Twitter community responds to funeral music rights plea

Twitter community responds to funeral music rights plea

Summary: In under two hours Twitter provided help and a positive resolution to a request to play 'The Archers' theme tune at a funeral despite performance rights concerns.

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Credit:Nick Palmer

Twitter is used for all sorts of reasons. Brands advertise products, spread news, hold conversations and talk to customers.

It is also a powerful way to crowd source help and get advice from friends, followers and connections of followers.

My friend Sue Black (@Dr_Black) is an influential tech geek. She is the founder of the <goto> foundation.

The foundation aims to make computer science more meaningful to the public, generate public excitement in the creation of software and helping to build a tech savvy workforce.

She is also a prolific user of Twitter with over 10,600 followers. She has used Twitter to great effect to secure funding to save Bletchley Park from housing development.

The historic site of code breaking activities in the UK, Bletchley Park is the birthplace of Colossus, the worlds first computer and the place where Alan Turing worked out how to build a machine to break the codes created by the Enigma machine.

The energetic Dr Black is also writing a book called Saving Bletchley Park. Through her reach on Twitter the book funded through crowdsourcing with publishers Unbound reached its donations target for publishing within five days -- faster than any other book ever.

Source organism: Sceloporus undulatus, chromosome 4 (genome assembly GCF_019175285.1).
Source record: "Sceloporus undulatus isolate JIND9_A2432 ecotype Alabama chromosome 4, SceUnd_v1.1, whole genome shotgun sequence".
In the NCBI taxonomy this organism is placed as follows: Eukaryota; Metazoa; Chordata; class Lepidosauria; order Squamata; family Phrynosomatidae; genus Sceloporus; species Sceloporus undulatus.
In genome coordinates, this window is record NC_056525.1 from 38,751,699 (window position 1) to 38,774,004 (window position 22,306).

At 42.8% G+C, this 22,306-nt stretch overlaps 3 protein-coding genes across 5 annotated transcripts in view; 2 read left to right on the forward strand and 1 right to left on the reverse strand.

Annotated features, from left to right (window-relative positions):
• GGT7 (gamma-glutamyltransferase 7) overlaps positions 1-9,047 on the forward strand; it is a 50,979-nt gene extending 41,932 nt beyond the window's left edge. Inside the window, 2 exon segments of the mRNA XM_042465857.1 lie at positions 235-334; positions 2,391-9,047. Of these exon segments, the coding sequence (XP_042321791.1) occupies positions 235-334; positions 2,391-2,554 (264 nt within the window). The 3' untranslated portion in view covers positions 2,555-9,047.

Now Twitter has been used to help with a much more distressing issue. Sue’s best friend Hazel Lapierre died of cancer during the holiday break, only a few months after being diagnosed. Hazel’s funeral is today.

Her family want to play the theme tune from the BBC Radio 4 show, The Archers. The part that everyone recognises starts 14 seconds in on the YouTube video.

This theme tune is created from two parts of the five part Barwick Green music. If the music is licenced under PPL (Phonographic Performance Limited), then any public place that has purchased a PPL licence can play the music.

Unfortunately the crematorium would not play the music. At 4.36 pm yesterday Sue turned to Twitter for help:

“I'm shocked to find that we can't have the music we want at Hazel's funeral because it isn't commercially available :(( Thanks Wesley Music”

Her Twitter followers suggested that she got directly in touch with BBC Radio 4 on Twitter. At 5.22 pm Sue tweeted:

@BBCTheArchers Hiya, Can you please give us permission to play your theme tune at my best friends funeral tomorrow? Wesley Music will....”

The BBC team responsible for The Archers called and gave Sue permission to use the music, confirmed by email. At 6.01 pm the company who own the master rights to the music also confirmed that it was ok to use the track.

Jem Stone created a story of the tweets showing that in just 86 minutes the problem was solved by the Twitter community. Sue thanked her followers.

“Thank you so much to all my fab friends on Twitter and to @BBCTheArchers for saving the day. You are all wonderful xxx #ILOVETHEBBC

It is a very sad day for friends and family attending Hazel’s funeral. But, thanks to Twitter and the BBC, the mourners get to hear the music she loved so much.

Topic: Social Enterprise

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